Can You Install Laminate Here???

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Old 02-18-12, 01:20 PM
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Can You Install Laminate Here???

I am trying to replace all the carpet and weird wood squares I have in my house (see pictures)

One are I have has two hall ways that meet into a room so it kind of forms a "Y"

I am trying to figure out how / what direction I would lay the laminate to accommodate this.

See pictures! Any ideas? I know I could run it left to right (from first picture) and then continue that into the hall way by cutting all the boards at an angle. Then my hall way will be at an angle too.

Anyone have any pictures or comments of similar installs - very visual person. Thanks!




Room that both hallways merge into, this room with the wood is the room you enter as you go into the house.



hall way to the left ^



Hall way to the right ^



Hall way to the right leads into the living room


Link to all the pictures:

Flooring pictures by pimprackdaddy - Photobucket


Not sure if I can install laminate in this situation / if I can what will looks best. Should I use transitions, if so where, if not just cut the boards at an angle?

Thank you!!
 
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Old 02-18-12, 03:04 PM
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BlakMagic,

Welcome to the forums.

You will have to start, just like you are thinking, left to right in the first picture and continue that line thoughout, angle cutting the ends at the walls in the 2 hallways. From what I'm seeing in the pictures, the halls are the only areas that are angled (except for the one cabinet in the kitchen).
 
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Old 02-18-12, 03:34 PM
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Is the parquet all that damaged? I know it is dated, but unless it is in bad shape, it is classic, and can be refinished. I have it in my living and dining rooms, and although it dates back into the 70's, it is in great shape.
Like Mike said, determine the direction you want the laminate to run and lay it in a straight line. Forget you have the Y and cut angles to accommodate it. If you decide to change directions in a room, a transition would be in order.
Just an aside....cut your laminate from the back side. It sure lets your saw blade live a longer life. The coating on laminate will dull a blade really fast. The blade will be almost worthless once this job is done, so plan on it.
 
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Old 02-18-12, 05:35 PM
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Thanks for the replies and tips. Should be an adventure. I know how to get the carpet up, any ideas on this wood stuff I have? Is it glued?

I wasn't sure with going into the halls with angled laminate instead of the norm of it running lengthwise with the hall, on how that wsould look.

My only other thought would be to transition it and run it length wise. Once I pick up the laminate I may post some pictures of it dry fit a few different ways and get everyones opinion.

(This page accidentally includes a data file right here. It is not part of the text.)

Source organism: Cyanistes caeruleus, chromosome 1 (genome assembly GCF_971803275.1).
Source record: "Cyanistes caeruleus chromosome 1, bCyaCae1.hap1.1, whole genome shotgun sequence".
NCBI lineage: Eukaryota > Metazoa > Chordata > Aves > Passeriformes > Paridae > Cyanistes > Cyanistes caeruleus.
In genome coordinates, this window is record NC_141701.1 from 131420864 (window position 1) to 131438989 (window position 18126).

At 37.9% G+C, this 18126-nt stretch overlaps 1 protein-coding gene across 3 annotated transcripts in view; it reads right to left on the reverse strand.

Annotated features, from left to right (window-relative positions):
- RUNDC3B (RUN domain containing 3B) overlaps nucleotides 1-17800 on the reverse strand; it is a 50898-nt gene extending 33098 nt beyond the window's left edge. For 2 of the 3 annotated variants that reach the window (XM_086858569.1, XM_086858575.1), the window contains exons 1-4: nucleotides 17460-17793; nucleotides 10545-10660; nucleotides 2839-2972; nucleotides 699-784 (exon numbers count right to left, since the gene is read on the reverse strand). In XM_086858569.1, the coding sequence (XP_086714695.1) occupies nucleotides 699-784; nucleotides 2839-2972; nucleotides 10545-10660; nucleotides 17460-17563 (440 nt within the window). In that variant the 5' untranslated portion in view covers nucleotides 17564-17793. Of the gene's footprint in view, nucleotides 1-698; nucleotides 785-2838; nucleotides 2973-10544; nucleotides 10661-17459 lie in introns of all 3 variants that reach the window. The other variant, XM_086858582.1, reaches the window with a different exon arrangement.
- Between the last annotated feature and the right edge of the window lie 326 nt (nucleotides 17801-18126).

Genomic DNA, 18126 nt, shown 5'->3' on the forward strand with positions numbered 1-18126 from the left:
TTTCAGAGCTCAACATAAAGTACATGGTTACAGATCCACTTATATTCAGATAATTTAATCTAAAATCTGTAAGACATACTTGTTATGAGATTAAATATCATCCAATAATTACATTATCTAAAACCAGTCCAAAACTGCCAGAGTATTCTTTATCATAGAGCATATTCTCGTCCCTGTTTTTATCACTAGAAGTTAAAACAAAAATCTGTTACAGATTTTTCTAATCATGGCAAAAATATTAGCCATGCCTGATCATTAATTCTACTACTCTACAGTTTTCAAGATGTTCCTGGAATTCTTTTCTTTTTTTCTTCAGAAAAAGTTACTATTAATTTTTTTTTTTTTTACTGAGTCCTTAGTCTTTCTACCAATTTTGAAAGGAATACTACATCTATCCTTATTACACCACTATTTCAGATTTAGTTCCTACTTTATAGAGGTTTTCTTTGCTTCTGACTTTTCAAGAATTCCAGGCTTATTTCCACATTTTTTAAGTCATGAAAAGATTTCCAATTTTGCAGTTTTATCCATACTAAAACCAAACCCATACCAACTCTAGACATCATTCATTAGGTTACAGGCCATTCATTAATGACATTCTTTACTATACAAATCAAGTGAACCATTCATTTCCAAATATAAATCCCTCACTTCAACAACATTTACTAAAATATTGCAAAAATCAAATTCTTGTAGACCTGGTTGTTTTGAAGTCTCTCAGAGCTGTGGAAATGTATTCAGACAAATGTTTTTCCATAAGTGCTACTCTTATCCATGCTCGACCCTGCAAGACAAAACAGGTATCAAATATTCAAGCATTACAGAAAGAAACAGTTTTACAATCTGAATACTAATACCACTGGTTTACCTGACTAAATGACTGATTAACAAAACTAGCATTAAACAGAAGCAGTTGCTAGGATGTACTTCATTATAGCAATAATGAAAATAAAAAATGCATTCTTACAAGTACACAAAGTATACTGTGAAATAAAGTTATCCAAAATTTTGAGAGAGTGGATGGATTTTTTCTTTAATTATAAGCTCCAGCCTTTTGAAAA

Also skipping the kitchen until I decide to do tile.

Thanks for the help!!

Anyone have any pictures of a hallway done with laminate not verticled or horizonta, but angled like mine will be.
 
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Old 02-19-12, 06:34 PM
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Ok here got the laminate and did a fake layout to see how I would put the laminate down.

I did this based on the advice I got, and there were a few other options.



In the above image you can see the general idea. Vertical planks as you come in the door. Vertical through the hall way. Cut them both at an angle where they meet and put a T-Mold, obviously not addressed in this photo, as I haven't made any cuts yet.

Then to the right hall way



Again, vertical layout until it would hit a T-Mold from the start of the kitchen laminate you can see in the photo, to the corner on the wall seen in the below photo:



So corner of kitchen, to corner of wall a T-Mold / change directions and go horizontally through my living room.

Living room photo:





What do you guys think of this lay out? How would the transitions be? Any other better ideas???

Also my last question ... baseboard!!!

As seen in:



Do I need to remove that? If so any TIPS.

Thank you!!!
 
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Old 02-19-12, 09:45 PM
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That layout would work, albeit pretty busy, but that just comes down to personal preference. You seem to want to keep the lines parallel with the walls (your preference) and I would go for the minimum number of transition strips -- run all of the laminate in one direction, square to the parquet (my preference).

Yes, you need to remove the baseboard, lay the laminate, then reinstall the baseboard ABOVE the flooring.
 
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